Startup long-haul, low-cost carrier Norse Atlantic expects to begin flying between Europe and the US next summer, based on its prediction that demand will be sufficiently high by then, helped by easing coronavirus restrictions. If all goes to plan, it says that 15 Boeing 787s will be in service next summer – an enormous amount from the get-go. Norse Atlantic is following in the footsteps of Norwegian, whose long-haul operation we now explore.
Following in Norwegian’s footsteps
Norwegian ended long-haul to instead focus on its core market: Boeing 737 operations within Europe and primarily to, from, and within Scandinavia. This was an inevitable and very sensible decision.
In recent years, Norwegian had increasingly moved away from its core. By 2019, some 74 long-haul routes were operated with 6.6 million seats, OAG data shows, 15% of the Group’s total capacity. But long-haul started in humble ways.
Long-haul from humble beginnings
Norwegian began service from Stockholm and Oslo to Dubai in 2008 using Boeing 737-800s, with Oslo-Dubai a distance of 3,194 miles. (This wouldn’t be quite long enough to make it into the world’s longest 737 routes this summer.) The pair were joined by Copenhagen-Dubai the following year. This trio marked the airline’s first foray into long-haul operations.
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Norwegian’s first dedicated long-haul operation came in 2013. Because of delays to B787 deliveries, this was initially with leased HiFly A340-300s, with Oslo and Stockholm to New York JFK and Bangkok all served. The year 2014 was Norwegian’s first full year with B787s. And between 2014-2019, its long-haul growth was significant, with a compound average growth rate (CAGR) of 34%.
Norwegian’s long-haul cuts
Norwegian had been struggling for years from rapid expansion, high debt, and high costs. And from an unclear focus from multiple ‘distractions’, notably Norwegian Air Argentina and its long-haul, low-cost development, both of which have ended.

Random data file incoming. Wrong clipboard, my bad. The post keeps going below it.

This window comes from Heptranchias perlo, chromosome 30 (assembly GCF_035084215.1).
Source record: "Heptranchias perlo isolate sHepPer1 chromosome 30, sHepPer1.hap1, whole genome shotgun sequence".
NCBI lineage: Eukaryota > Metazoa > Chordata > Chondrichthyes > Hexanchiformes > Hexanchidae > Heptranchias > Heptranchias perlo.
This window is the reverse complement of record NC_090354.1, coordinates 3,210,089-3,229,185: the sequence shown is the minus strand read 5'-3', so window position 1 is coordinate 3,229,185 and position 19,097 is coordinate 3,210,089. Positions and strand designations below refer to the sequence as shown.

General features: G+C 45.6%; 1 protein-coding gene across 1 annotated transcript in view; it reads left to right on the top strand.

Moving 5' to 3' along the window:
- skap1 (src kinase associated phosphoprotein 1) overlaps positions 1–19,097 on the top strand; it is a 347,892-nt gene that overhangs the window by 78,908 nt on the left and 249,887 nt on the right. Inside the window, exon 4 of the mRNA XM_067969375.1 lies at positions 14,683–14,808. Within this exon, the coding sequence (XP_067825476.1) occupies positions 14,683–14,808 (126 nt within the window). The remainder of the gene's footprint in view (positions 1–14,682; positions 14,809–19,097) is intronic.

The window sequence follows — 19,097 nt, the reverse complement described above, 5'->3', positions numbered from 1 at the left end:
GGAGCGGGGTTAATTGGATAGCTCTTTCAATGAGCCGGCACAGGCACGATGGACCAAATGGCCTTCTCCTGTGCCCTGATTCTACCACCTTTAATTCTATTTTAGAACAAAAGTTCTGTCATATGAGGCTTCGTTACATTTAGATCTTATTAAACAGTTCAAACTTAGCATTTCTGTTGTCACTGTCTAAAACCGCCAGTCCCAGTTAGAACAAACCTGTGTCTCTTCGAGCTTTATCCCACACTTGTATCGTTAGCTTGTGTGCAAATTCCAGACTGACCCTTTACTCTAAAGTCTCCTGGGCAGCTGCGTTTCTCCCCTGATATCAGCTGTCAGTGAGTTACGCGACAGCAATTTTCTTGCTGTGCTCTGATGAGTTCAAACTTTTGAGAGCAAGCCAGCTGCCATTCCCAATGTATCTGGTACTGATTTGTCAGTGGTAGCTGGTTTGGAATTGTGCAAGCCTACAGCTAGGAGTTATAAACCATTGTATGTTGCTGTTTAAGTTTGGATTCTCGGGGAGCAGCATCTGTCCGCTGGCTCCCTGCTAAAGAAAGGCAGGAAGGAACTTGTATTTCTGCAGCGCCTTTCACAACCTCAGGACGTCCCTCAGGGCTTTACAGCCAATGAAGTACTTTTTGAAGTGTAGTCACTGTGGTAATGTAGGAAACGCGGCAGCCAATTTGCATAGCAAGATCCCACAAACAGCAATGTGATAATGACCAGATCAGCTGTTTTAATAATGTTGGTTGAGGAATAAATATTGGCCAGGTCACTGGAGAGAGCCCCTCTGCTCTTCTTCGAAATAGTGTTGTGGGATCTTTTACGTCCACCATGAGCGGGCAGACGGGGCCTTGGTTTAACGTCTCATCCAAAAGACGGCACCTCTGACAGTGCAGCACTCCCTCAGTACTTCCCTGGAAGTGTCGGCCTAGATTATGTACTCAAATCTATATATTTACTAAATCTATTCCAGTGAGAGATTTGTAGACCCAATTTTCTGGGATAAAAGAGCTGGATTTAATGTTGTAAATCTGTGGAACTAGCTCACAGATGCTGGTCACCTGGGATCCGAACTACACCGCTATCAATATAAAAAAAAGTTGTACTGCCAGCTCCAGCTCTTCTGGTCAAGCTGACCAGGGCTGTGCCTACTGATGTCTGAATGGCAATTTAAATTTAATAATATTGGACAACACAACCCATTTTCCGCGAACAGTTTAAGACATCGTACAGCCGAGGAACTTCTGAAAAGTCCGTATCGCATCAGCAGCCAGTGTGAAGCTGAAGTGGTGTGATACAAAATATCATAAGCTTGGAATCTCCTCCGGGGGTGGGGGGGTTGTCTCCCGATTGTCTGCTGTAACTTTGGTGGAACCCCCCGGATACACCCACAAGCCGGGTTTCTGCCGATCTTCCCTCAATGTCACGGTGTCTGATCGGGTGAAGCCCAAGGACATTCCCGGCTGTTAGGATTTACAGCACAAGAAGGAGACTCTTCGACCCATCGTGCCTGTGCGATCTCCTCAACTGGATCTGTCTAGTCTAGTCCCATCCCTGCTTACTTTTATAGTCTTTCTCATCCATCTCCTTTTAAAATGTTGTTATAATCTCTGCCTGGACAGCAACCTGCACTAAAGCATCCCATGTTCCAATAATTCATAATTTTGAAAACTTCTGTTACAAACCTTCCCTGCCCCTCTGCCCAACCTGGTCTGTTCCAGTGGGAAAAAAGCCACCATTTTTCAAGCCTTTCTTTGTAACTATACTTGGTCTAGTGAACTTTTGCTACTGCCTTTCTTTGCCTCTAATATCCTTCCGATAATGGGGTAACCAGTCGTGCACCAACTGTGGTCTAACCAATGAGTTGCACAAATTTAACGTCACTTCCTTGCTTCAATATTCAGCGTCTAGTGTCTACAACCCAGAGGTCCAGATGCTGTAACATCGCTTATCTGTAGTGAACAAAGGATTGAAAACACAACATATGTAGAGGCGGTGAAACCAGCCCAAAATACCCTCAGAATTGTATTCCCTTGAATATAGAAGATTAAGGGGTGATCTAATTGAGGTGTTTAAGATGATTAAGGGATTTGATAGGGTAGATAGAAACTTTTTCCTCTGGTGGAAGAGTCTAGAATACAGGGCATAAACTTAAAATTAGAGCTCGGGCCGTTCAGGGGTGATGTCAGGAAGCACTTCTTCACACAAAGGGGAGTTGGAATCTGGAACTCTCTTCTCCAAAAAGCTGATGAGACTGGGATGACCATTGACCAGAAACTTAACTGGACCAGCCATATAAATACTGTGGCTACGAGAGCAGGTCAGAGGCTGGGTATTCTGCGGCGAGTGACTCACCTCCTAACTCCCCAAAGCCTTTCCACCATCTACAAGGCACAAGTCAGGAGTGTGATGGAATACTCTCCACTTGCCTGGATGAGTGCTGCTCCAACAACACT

The flatness in growth seen between 2018-2019 (see the figure below) resulted from multiple route cuts, such as Belfast to Providence and New York Stewart; Bergen-Stewart; Cork-Providence; Dublin-Hamilton, Providence, Stewart; Edinburgh-Hartford, Providence, Stewart; and Shannon-Providence-Stewart. All of these routes were operated by 737s, with this cull an attempt to reduce losses. And it worked.
That had a big impact on losses
RDC Aviation’s Apex platform shows that Norwegian’s consolidation in 2019 resulted in its long-haul network reducing losses from an estimated -€351 million in 2018 to -€159 million a year later. (Both figures are earnings before interest and taxes.) Still a significant loss, to be sure, but more cuts were announced. Madrid-New York was gone and so too were Stockholm and Copenhagen to the US and Thailand. Then COVID happened.
The year 2019
While we don’t know exactly where Norse Atlantic will fly, it’ll probably focus on Norwegian’s core. After all, it is this that most likely had the highest likelihood of achieving profitability, if it didn’t already, knowledge that the startup airline would already have.
In 2019, Norwegian’s long-haul operation revolved around the USA, with nearly 5.9 million of its 6.6 million seats, OAG data confirms. New York JFK and Los Angeles were crucial, with over one million seats, and Boston (half-a-million). These are likely to be the cornerstone of its transatlantic operation.
In Europe, it was hugely about London Gatwick (2.6 million) and Paris (one million), while Barcelona, Rome, and Oslo were also relatively significant, size-wise. With one-third of total capacity, the UK-USA was overwhelmingly the largest country-pair, with this market (and France-UK) very likely to be significant for Norse Atlantic.
What are your thoughts on Norse Atlantic? Let us know in the comments.